With the LED lamp 30 with a lamp base as shown in FIGS. 8A through 8C or the LED lamp 40 with a lamp base as shown in FIGS. 9A through 9C, the socket 36 shown in FIG. 8D is fixed to the surface of the signboard 41, and the LED lamp 30 or 40 is inserted into the socket 36.
In any of the above described cases, the surface of the signboard 41 is covered with glass, etc. to protect the LED lamp from dirt, damage, etc. The display (`beauty parlor` in Chinese characters) on the signboard 42 using the LED lamps 10 (30 or 40) shown in FIG. 10B is formed as described above, and the display (`open` in Chinese characters) on the signboard 43 using the LED lamps 10 (30 or 40) shown in FIG. 10C is also formed as described above.
FIG. 11 shows another usage of the LED lamp 10 (30 or 40). FIG. 11 shows a long light emitting display apparatus used for illumination on a Christmas tree, etc. The long light emitting display apparatus is formed by connecting an appropriate number of LED lamps 10 arranged at predetermined intervals to a long insulated conductor 44. The LED lamp 10 is connected by directly connecting the leads 12 to the insulated conductor 44, or connected through the socket 22 (refer to FIGS. 7A and 7B) as shown in FIG. 11. When the LED lamp 30 or 40 is used, it is connected through the socket 36 (FIG. 8D).
The LED lamp 10 (30, or 40) emits light forward, sideward and obliquely backward as in the case of a filament lamp, and can emit light of different colors by using different LED elements in the bulb-shaped portion, thereby being suitable for the above described illuminations on Christmas trees, etc.
FIGS. 12A through 12B show examples of the LED lamps 10 (30, or 40) used on a tape as another usage of the LED lamps. FIG. 12A is a side view, and FIG. 12B is a top view. This light emitting apparatus is designed to have conductors (not shown in FIGS. 12A or 12B.) embedded in a flexible tape material 45. The LED lamps 10 arranged at appropriate intervals are connected directly to the conductors or through the socket 22 (the socket 36 for the LED lamp 30 or 40). This light emitting display apparatus can be formed into an optional arrangement by the flexible tape material. For example, the LED lamps 10 are arranged as surrounding the circumference of an exit such as an emergency exit of an aircraft, a department store, etc., and the LED lamps 10 can be lit in an emergency. Since the light from the LED lamps 10 can be seen from the side, the LED lamp is ideal for such as an emergency light. In the case of an indicator of an emergency exit, etc., a single LED lamp 10 can be used as shown in FIGS. 10A, 10B, and 10C.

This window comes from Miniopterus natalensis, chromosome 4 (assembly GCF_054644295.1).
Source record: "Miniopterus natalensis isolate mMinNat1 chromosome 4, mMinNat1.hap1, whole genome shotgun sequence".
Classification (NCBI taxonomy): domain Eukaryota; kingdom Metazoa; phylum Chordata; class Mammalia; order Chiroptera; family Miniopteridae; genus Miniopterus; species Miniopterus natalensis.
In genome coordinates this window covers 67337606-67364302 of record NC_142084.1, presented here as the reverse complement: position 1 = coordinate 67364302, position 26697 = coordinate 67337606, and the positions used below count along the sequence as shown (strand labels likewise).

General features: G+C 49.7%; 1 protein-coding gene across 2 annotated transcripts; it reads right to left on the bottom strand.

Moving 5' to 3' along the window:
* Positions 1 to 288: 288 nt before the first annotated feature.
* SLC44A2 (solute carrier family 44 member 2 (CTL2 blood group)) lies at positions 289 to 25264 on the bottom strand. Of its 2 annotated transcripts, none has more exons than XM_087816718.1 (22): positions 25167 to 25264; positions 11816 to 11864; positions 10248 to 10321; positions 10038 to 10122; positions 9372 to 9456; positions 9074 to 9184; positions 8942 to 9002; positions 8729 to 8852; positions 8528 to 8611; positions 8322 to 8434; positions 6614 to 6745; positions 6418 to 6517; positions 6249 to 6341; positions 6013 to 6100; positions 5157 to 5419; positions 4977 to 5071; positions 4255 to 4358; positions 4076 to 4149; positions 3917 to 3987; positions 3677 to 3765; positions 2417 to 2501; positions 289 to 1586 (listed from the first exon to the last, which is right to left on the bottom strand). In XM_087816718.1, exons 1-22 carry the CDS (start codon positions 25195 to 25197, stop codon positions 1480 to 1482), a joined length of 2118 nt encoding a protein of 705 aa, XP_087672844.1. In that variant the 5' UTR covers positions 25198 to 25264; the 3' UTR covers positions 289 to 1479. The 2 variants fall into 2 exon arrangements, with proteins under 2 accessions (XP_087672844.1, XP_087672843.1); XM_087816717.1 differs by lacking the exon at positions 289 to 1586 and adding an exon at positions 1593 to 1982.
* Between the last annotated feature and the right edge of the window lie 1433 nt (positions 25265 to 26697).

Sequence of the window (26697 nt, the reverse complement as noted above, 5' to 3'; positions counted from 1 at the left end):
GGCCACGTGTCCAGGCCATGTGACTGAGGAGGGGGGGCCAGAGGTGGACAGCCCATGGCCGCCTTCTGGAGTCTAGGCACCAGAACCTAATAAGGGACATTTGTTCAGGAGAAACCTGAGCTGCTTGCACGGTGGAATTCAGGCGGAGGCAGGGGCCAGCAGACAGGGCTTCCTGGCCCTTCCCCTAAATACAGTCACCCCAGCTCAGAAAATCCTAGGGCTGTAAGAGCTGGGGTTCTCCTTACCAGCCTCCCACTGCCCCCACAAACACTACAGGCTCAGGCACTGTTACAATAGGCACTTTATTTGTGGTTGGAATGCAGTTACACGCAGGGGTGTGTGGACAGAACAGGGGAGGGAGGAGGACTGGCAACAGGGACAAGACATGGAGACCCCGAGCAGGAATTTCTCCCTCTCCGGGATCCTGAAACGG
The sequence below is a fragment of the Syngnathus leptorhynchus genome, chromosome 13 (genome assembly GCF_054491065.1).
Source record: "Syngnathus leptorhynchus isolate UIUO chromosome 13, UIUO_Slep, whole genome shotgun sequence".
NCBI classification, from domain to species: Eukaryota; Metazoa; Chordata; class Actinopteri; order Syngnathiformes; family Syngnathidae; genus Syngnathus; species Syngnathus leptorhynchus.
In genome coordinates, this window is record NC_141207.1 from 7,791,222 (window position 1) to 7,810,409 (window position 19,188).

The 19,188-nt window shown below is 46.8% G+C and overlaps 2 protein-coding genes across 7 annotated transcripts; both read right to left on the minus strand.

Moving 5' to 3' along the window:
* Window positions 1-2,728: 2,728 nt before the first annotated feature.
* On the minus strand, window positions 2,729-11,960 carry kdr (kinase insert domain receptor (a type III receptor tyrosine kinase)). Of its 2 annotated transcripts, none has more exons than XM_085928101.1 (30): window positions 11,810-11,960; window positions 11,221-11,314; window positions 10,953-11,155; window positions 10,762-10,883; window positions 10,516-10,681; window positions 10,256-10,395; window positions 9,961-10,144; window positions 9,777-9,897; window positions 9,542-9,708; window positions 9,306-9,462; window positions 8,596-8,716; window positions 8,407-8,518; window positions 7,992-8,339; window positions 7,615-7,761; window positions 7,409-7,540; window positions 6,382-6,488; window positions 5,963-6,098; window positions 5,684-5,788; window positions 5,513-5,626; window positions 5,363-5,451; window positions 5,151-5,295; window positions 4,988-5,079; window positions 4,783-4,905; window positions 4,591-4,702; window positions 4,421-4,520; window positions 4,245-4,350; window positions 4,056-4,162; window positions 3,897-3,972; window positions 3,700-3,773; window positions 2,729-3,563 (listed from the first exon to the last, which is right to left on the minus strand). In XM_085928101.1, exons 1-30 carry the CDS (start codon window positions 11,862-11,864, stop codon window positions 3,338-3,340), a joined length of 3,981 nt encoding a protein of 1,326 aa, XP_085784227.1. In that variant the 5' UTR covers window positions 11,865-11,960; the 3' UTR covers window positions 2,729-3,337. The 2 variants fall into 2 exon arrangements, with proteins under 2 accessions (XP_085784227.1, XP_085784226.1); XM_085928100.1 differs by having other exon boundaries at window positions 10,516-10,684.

An LED lamp is used without a flange according to each of the above described embodiments, but it can be provided with a flange. In this case, the LED lamp is attached to the fixture 26 shown in FIG. 7C from the rear. Furthermore, the LED lamp can also be used as a single LED lamp 10 or 10' of the LED lamp 30 or 40 with a lamp base shown in FIGS. 8A through 8C, and FIGS. 9A through 9D.
The uses of the LED lamps are not limited to those shown in FIGS. 10 through 13. If it is applied to such as a car width confirmation light (not shown in the drawings), light can be emitted in all directions with a low electric power consumption, thereby realizing a high-recognition economical light. Similarly, the LED lamps can be effectively used as back lights of various indicator panels facing a driver's seat. Some game machines are designed to indicate their current status when a member of staff of a game shop glances at them. If the LED lamps 10 (30 or 40) of the present invention are used as ornamental lights for these game machines, then the lights can be easily seen by the staff of the shop even from the end of an aisle in the shop.
The LED lamps 10 can be used as an ornamental display on the ceiling or wall of a room. As a signboard, a tight arrangement of the LED lamps can successfully function as neon lamps on the street. Although a single lamp can emit light of only one color, the colors of the tightly arranged LED lamps can be assigned at appropriate intervals so that patterns and pictorial characters can be represented that are more beautiful than the neon lights.
As a display, the LED lamp 10 (30 or 40) arranged on the LED matrix 7 as shown in FIG. 4 allows the light to be emitted at a wide angle, thereby the number of LED's arranged can be reduced to 1/2 or 1/3 of the current values. Furthermore, as shown in FIG. 13A, a single LED lamp 10 (30 or 40) can be arranged. As shown in FIG. 13B, the light appears as if it were diffused over the whole surface of the push button 6. Therefore, the arrangement of the optically-diffusing plate 8-1, shown in FIG. 4 is not required.
Furthermore, when the LED lamp 10 is used as a warning lamp for a fire hydrant, it is not necessary to consider the axial arrangement of each LED lamp, but a plurality of LED lamps 10 (30 or 40) can be appropriately arranged.
As described above, the LED lamp 10 (30 or 40) can be optionally fixed or plugged into various display devices, and is not limited in use.
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|U.S. Classification||362/355, 257/E33.074, 362/311.1, 313/512, 362/310, 362/311.02, 313/116, 257/E33.059, 362/800|
|International Classification||F21Y101/00, F21S2/00, F21V19/00, H01L33/00, F21V14/00, F21Y101/02|
|Cooperative Classification||F21K9/23, F21Y2101/00, H01L2924/0002, Y10S362/80, H01L2933/0091, H01L33/54|
|Oct 15, 1997||AS||Assignment|
Owner name: HIYOSHI ELECTRIC CO., LTD., JAPAN
Free format text: ASSIGNMENT OF ASSIGNORS INTEREST;ASSIGNOR:YAMURO, YUKIO;REEL/FRAME:008743/0790
Effective date: 19970708
|Mar 25, 2002||AS||Assignment|
Owner name: YAMURO, TOSHIYO, JAPAN
Free format text: ASSIGNMENT OF ASSIGNORS INTEREST;ASSIGNOR:HIYOSHI ELECTRIC CO., LTD.;REEL/FRAME:012506/0973
Effective date: 20020315
|Jan 27, 2003||FPAY||Fee payment|
Year of fee payment: 4
|Dec 13, 2006||FPAY||Fee payment|
Year of fee payment: 8
|Jan 25, 2011||FPAY||Fee payment|
Year of fee payment: 12